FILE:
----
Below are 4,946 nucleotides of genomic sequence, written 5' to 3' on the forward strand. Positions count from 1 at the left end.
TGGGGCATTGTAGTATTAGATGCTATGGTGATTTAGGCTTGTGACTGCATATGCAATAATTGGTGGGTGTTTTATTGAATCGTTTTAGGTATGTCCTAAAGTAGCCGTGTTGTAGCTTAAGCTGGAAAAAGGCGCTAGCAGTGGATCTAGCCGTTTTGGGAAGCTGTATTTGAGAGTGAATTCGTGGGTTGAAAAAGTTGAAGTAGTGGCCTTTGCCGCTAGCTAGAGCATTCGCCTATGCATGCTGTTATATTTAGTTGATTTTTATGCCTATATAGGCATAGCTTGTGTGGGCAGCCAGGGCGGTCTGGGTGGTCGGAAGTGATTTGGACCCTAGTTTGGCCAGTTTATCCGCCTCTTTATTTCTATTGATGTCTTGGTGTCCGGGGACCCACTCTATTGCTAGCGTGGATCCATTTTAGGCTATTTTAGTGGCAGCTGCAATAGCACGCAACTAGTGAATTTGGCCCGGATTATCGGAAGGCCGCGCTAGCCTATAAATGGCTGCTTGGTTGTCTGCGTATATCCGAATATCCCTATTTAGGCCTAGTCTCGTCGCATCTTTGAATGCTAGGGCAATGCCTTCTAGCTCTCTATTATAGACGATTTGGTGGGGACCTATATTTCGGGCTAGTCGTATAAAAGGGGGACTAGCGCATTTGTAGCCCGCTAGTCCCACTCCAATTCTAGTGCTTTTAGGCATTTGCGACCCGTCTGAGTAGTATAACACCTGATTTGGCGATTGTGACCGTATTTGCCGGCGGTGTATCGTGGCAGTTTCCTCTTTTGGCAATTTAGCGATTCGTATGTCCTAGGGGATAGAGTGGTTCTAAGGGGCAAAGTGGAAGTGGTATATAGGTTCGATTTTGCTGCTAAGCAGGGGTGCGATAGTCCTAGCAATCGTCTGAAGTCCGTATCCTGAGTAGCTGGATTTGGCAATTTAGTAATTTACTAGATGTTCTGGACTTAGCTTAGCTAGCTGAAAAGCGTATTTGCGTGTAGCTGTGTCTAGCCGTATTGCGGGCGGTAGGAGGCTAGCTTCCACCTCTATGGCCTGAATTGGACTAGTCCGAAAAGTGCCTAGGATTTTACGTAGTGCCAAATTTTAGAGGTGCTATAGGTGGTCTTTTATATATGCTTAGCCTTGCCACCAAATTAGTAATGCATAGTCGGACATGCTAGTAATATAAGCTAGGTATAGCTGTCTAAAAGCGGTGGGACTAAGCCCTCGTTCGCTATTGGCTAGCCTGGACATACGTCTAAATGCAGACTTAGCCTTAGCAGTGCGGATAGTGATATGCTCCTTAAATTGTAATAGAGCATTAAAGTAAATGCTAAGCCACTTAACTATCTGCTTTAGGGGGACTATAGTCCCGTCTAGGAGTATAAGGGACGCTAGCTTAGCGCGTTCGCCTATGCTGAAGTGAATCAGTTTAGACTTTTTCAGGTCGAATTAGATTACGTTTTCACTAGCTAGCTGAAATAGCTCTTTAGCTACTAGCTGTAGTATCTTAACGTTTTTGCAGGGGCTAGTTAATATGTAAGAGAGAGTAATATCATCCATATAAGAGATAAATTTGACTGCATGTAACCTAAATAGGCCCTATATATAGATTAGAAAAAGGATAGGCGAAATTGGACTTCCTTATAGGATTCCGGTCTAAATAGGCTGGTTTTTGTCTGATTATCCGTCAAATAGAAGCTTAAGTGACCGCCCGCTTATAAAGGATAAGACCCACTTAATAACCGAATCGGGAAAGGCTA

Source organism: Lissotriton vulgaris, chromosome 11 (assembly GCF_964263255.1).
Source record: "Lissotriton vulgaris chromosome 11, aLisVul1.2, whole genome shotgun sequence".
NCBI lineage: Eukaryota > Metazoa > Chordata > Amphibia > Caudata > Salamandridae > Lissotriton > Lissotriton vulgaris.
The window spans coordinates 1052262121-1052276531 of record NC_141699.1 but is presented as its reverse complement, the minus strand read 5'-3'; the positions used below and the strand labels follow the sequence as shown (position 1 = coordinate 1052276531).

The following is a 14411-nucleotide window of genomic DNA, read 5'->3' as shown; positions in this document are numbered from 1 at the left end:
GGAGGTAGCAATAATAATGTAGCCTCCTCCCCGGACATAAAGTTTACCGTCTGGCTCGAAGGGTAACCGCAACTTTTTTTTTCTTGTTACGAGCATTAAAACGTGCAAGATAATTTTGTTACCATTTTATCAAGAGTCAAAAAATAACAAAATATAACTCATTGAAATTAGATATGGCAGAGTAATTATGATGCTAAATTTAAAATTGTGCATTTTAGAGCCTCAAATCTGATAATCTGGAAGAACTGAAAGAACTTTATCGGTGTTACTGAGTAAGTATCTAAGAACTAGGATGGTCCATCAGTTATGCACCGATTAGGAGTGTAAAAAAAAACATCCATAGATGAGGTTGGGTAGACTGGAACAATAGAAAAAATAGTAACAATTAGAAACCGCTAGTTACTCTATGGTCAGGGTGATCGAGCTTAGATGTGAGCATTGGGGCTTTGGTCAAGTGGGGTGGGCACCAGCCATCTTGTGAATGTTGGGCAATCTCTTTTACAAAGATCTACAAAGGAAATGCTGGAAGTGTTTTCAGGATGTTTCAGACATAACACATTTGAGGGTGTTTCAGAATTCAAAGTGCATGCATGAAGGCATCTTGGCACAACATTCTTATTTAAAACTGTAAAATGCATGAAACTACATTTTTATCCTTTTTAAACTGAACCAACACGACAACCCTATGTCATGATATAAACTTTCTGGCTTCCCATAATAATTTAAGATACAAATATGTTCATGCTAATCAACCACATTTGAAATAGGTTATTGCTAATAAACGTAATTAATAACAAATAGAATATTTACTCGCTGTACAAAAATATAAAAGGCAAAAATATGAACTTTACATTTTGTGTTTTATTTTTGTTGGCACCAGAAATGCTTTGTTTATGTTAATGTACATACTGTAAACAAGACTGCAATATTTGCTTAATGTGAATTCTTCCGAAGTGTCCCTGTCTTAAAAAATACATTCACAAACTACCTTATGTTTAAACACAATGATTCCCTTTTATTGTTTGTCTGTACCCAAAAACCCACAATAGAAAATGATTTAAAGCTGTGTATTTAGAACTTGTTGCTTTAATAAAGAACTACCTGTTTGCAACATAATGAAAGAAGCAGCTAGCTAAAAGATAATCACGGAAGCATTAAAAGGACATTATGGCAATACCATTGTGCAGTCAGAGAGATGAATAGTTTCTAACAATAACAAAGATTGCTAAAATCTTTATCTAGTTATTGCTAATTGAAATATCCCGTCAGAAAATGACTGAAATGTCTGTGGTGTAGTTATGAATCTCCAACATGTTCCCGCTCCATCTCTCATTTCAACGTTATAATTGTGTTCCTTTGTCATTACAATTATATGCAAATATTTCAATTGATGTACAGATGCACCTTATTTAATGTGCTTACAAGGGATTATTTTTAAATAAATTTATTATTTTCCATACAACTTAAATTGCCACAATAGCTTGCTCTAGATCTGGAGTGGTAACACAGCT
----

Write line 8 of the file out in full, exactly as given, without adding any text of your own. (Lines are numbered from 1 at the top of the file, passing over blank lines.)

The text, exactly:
GGAGGTAGCAATAATAATGTAGCCTCCTCCCCGGACATAAAGTTTACCGTCTGGCTCGAAGGGTAACCGCAACTTTTTTTTTCTTGTTACGAGCATTAAAACGTGCAAGATAATTTTGTTACCATTTTATCAAGAGTCAAAAAATAACAAAATATAACTCATTGAAATTAGATATGGCAGAGTAATTATGATGCTAAATTTAAAATTGTGCATTTTAGAGCCTCAAATCTGATAATCTGGAAGAACTGAAAGAACTTTATCGGTGTTACTGAGTAAGTATCTAAGAACTAGGATGGTCCATCAGTTATGCACCGATTAGGAGTGTAAAAAAAAACATCCATAGATGAGGTTGGGTAGACTGGAACAATAGAAAAAATAGTAACAATTAGAAACCGCTAGTTACTCTATGGTCAGGGTGATCGAGCTTAGATGTGAGCATTGGGGCTTTGGTCAAGTGGGGTGGGCACCAGCCATCTTGTGAATGTTGGGCAATCTCTTTTACAAAGATCTACAAAGGAAATGCTGGAAGTGTTTTCAGGATGTTTCAGACATAACACATTTGAGGGTGTTTCAGAATTCAAAGTGCATGCATGAAGGCATCTTGGCACAACATTCTTATTTAAAACTGTAAAATGCATGAAACTACATTTTTATCCTTTTTAAACTGAACCAACACGACAACCCTATGTCATGATATAAACTTTCTGGCTTCCCATAATAATTTAAGATACAAATATGTTCATGCTAATCAACCACATTTGAAATAGGTTATTGCTAATAAACGTAATTAATAACAAATAGAATATTTACTCGCTGTACAAAAATATAAAAGGCAAAAATATGAACTTTACATTTTGTGTTTTATTTTTGTTGGCACCAGAAATGCTTTGTTTATGTTAATGTACATACTGTAAACAAGACTGCAATATTTGCTTAATGTGAATTCTTCCGAAGTGTCCCTGTCTTAAAAAATACATTCACAAACTACCTTATGTTTAAACACAATGATTCCCTTTTATTGTTTGTCTGTACCCAAAAACCCACAATAGAAAATGATTTAAAGCTGTGTATTTAGAACTTGTTGCTTTAATAAAGAACTACCTGTTTGCAACATAATGAAAGAAGCAGCTAGCTAAAAGATAATCACGGAAGCATTAAAAGGACATTATGGCAATACCATTGTGCAGTCAGAGAGATGAATAGTTTCTAACAATAACAAAGATTGCTAAAATCTTTATCTAGTTATTGCTAATTGAAATATCCCGTCAGAAAATGACTGAAATGTCTGTGGTGTAGTTATGAATCTCCAACATGTTCCCGCTCCATCTCTCATTTCAACGTTATAATTGTGTTCCTTTGTCATTACAATTATATGCAAATATTTCAATTGATGTACAGATGCACCTTATTTAATGTGCTTACAAGGGATTATTTTTAAATAAATTTATTATTTTCCATACAACTTAAATTGCCACAATAGCTTGCTCTAGATCTGGAGTGGTAACACAGCT